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What to do about sunburn, swimmer's ear and heat rashes

Summer is in full swing, and if you have a beach vacation planned, there are a few things you should know to keep your family healthy.
/ Source: TODAY

Summer is in full swing, and if you have a beach vacation planned, there are a few things you should know to keep the entire family healthy and safe.

NBC News medical contributor Dr. Natalie Azar stopped by the TODAY show Tuesday to share four of the most common health concerns for beach goers.

1. Sunburn

Burns occur when your skin is exposed to UV light, directly or indirectly. You can experience a severe sunburn after just a short period outdoors — and people with fair skin should use extra caution. Though a sunburn and sun poisoning can be equally as painful for your skin, sun poisoning requires a bit more attention.

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What to do: For sunburns, try applying cool compresses with water or milk. If it's sun poisoning, over-the-counter cortisone creams can help. Your best bet is to avoid getting burned in the first place. Wear sunscreen with SPF of at least 30, and reapply every two to three hours. Make sure you're putting enough on — the experts recommend one ounce, an amount that would fill a shot glass.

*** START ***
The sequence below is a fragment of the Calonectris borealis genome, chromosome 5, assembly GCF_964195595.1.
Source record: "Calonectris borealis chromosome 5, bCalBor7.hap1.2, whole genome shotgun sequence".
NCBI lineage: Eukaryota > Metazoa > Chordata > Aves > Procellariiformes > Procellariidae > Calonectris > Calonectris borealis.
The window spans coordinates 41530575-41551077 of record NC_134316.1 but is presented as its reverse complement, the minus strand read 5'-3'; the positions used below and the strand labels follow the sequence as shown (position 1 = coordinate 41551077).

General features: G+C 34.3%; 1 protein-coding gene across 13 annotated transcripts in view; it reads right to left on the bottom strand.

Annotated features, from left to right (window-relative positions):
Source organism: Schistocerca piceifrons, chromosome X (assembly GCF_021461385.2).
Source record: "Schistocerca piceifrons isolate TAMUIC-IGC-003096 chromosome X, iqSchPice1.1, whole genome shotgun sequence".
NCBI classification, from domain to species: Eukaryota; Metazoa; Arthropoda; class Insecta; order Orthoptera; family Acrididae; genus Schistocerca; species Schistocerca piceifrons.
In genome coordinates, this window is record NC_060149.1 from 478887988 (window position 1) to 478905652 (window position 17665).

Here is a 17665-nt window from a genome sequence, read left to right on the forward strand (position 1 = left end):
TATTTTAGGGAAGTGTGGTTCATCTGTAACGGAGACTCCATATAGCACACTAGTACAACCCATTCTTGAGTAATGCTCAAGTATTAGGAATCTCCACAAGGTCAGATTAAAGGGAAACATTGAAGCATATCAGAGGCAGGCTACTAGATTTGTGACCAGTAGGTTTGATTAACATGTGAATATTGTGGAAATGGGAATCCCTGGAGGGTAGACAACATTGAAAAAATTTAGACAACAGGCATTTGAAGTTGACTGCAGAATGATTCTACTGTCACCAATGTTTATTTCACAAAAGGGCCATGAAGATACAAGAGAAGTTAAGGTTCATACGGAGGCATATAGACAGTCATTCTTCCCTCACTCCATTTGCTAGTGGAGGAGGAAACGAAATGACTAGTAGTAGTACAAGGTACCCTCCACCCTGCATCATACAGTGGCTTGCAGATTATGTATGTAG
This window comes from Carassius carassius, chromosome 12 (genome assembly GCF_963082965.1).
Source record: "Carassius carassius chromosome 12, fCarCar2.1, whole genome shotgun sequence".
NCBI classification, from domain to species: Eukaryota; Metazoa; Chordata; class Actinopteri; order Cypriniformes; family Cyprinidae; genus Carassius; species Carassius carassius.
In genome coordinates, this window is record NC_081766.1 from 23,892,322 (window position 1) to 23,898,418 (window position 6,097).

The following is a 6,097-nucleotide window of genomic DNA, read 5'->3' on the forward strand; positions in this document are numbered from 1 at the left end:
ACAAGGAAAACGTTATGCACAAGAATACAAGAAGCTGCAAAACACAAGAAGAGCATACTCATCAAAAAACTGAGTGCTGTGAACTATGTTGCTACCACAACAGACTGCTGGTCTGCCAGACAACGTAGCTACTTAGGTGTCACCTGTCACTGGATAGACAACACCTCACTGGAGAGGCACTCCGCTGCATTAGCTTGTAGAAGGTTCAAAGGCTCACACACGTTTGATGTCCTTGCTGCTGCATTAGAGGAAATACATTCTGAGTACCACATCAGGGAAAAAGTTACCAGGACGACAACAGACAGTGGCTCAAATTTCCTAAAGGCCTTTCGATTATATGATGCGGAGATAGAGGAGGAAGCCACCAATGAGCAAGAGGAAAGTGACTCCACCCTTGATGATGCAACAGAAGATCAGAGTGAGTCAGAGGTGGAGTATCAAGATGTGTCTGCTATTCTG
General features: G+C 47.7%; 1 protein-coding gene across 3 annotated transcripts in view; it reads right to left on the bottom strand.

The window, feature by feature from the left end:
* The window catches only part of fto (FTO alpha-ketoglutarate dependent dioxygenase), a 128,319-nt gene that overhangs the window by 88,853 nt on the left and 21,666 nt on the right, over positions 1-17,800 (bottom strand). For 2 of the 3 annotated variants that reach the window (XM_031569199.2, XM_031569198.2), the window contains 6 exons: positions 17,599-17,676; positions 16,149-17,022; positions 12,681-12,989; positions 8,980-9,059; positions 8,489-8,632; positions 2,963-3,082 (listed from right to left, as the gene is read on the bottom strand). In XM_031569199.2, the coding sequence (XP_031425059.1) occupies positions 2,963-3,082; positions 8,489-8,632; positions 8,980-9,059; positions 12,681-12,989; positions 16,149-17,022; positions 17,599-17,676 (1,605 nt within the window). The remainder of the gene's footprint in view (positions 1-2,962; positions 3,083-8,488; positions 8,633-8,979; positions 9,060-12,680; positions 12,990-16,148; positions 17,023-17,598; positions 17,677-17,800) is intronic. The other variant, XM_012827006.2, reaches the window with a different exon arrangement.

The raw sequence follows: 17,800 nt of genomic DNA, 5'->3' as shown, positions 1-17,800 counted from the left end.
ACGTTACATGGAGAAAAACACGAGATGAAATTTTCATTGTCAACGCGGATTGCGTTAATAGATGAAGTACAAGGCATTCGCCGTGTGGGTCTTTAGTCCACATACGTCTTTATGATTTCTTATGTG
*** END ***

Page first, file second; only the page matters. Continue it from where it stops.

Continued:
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2. Heat rash

Heat rashes can affect adults in hot, humid weather. They occur when blocked pores trap perspiration under your skin. Symptoms range from superficial blisters to deep, red lumps. The rash might feel prickly or intensely itchy.

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What to do: Cool off — a heat rash tends to clear quickly. More severe forms may require ointments you apply to your skin to relieve discomfort. Calamine lotion can soothe itching, and anhydrous lanolin may stop new lesions from forming.

3. Heat stroke

First, you'll likely experience heat exhaustion, which results from prolonged exposure to hot temperatures. Symptoms include pale, ashen or flushed skin, headache, nausea, dizziness, weakness and exhaustion. Heat stroke, though, is a life-threatening condition that usually occurs by ignoring the signals of heat exhaustion.

Here are common signs of heat stroke: extremely high body temperature, red skin, changes in consciousness, rapid or weak pulse, rapid or shallow breathing, confusion, vomiting and seizures.

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What to do: If it appears to be heat exhaustion, move the person to a cooler environment and apply cool, wet cloths or towels to the skin. Provide small amounts of cool fluids like a sports drink or fruit juice to restore electrolyte levels. If the symptoms could be due to heat stroke, call 911 or your local emergency number immediately.

4. Swimmer's ear

This infection in the outer ear canal is often brought on by water that stays in your ear after swimming. This creates a moist environment that aids bacterial growth.

What to do: Schedule a visit with your physician. They'll likely give you ear drops that have antibiotics to help you heal. Keep your ears dry and avoid swimming. In the shower, use a cotton ball with petroleum jelly to protect your ear.